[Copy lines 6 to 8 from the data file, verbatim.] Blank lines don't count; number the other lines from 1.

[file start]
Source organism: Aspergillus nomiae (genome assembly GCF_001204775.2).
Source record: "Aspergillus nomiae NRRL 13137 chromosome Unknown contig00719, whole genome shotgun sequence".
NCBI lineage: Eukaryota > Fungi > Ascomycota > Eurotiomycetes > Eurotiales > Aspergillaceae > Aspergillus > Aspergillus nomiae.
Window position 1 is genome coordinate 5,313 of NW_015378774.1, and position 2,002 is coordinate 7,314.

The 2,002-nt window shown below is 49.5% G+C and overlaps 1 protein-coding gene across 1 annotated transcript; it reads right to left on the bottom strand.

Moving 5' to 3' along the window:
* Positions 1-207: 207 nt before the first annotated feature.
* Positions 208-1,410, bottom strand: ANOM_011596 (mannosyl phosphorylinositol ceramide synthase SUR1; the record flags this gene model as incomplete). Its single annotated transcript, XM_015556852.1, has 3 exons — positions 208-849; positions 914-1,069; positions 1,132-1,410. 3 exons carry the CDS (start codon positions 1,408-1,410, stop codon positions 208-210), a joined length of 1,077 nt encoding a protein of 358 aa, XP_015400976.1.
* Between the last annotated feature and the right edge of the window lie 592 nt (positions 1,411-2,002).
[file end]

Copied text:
Moving 5' to 3' along the window:
* Positions 1-207: 207 nt before the first annotated feature.
* Positions 208-1,410, bottom strand: ANOM_011596 (mannosyl phosphorylinositol ceramide synthase SUR1; the record flags this gene model as incomplete). Its single annotated transcript, XM_015556852.1, has 3 exons — positions 208-849; positions 914-1,069; positions 1,132-1,410. 3 exons carry the CDS (start codon positions 1,408-1,410, stop codon positions 208-210), a joined length of 1,077 nt encoding a protein of 358 aa, XP_015400976.1.